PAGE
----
"To lack" and "to have not" mean the same thing in this context and are completely interchangeable. They are the same in most other contexts, actually.
To answer your second question, in both examples I would add the article: "He lacks the courage to do it" and "He doesn't have the courage to do it". Because you're talking about a *specific* type of courage ("the courage _to do it_"), you should use "the". In this expression, the "the" means something like "enough":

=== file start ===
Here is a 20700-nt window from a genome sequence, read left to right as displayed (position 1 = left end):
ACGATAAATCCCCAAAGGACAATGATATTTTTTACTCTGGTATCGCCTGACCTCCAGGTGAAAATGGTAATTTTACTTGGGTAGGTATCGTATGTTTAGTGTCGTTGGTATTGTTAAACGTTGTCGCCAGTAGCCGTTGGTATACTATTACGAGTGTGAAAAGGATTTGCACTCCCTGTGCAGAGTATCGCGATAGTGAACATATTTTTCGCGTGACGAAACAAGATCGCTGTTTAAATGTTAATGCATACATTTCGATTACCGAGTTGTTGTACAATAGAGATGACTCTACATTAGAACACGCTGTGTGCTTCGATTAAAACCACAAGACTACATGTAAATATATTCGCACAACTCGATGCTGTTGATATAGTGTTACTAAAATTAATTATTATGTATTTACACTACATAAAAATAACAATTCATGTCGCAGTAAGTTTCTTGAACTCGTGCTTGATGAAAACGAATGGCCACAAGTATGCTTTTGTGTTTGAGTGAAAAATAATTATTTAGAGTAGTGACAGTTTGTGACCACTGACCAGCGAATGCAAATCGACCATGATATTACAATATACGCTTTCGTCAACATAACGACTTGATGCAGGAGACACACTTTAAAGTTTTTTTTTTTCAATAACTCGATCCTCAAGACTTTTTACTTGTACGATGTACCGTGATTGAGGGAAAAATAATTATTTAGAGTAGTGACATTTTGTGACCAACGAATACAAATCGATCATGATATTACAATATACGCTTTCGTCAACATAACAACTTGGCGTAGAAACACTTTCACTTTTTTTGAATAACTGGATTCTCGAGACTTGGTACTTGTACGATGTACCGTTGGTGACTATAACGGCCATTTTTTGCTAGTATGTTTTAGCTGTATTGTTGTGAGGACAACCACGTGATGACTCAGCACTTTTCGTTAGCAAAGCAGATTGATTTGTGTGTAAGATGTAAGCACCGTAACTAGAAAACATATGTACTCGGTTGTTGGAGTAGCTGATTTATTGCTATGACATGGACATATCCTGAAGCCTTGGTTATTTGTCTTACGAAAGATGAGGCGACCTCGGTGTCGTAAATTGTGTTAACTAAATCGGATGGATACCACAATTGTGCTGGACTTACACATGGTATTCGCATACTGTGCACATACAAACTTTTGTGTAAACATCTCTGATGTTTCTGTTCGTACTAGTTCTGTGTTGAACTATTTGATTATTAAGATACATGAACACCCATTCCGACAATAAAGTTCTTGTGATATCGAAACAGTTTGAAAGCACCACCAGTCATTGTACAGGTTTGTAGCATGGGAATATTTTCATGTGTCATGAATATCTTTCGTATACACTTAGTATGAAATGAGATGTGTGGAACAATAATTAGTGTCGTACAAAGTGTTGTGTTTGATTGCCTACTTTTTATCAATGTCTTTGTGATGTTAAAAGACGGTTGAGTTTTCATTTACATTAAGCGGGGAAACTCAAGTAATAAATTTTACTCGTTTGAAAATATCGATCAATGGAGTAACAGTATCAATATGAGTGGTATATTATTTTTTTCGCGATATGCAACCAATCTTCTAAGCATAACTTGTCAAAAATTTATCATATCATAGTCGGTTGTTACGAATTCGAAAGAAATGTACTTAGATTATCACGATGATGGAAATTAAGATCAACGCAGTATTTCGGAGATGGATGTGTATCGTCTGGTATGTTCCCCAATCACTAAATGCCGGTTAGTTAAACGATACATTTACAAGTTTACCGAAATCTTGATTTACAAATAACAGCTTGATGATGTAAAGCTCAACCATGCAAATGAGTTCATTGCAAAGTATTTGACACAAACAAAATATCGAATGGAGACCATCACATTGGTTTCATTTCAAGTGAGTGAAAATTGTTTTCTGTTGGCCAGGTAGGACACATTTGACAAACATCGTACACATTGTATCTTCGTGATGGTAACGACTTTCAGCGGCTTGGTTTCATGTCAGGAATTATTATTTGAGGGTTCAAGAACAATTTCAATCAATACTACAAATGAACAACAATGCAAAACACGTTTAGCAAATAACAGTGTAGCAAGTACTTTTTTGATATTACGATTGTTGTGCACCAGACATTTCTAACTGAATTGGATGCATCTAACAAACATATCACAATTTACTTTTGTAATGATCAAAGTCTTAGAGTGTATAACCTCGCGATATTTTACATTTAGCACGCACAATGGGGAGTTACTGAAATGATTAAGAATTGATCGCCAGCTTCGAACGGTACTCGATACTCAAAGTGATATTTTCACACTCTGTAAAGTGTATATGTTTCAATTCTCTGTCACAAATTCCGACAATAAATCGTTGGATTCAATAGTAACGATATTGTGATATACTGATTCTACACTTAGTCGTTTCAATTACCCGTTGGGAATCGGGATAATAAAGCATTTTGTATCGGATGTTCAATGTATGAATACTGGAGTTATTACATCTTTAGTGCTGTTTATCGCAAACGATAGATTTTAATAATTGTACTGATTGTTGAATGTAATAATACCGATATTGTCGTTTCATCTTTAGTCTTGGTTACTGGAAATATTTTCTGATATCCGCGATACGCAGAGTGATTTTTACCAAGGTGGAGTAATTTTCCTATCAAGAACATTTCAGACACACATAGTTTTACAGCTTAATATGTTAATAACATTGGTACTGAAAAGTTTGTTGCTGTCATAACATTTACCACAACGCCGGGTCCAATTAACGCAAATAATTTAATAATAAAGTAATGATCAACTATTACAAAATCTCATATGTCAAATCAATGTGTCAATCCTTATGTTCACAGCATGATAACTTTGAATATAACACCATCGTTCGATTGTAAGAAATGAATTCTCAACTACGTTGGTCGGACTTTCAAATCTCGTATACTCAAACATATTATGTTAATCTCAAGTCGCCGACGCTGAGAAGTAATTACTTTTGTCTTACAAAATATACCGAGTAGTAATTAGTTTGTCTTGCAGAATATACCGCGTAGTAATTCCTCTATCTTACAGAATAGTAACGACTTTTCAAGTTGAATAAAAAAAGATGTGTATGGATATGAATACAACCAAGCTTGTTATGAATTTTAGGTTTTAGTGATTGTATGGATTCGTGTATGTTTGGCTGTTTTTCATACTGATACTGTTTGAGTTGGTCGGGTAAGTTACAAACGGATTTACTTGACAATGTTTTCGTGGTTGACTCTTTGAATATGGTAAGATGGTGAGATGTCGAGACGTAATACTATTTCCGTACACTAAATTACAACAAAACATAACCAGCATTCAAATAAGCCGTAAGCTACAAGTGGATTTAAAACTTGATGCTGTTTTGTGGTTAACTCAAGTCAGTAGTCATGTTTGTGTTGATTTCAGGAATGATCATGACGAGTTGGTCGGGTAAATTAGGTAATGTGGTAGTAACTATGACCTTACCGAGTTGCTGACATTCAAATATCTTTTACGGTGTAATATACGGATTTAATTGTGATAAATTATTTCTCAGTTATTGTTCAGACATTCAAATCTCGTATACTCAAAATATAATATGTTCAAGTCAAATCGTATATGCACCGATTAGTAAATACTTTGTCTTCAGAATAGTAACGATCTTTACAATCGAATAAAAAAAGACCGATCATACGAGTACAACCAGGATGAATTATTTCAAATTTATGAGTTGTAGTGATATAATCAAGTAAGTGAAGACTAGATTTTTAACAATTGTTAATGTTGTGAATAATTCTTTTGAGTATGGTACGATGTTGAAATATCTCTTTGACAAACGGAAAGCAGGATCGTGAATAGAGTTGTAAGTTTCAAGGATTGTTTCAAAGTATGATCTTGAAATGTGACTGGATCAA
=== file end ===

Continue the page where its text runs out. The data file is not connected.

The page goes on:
"He doesn't have the courage to do it" = "He doesn't have enough courage to do it."
If you're just saying that someone generally is a coward all the time, you should say "He lacks courage" or "He doesn't have courage". Both mean "He is a coward" or "He is meek" permanently.
Hope that makes sense! :)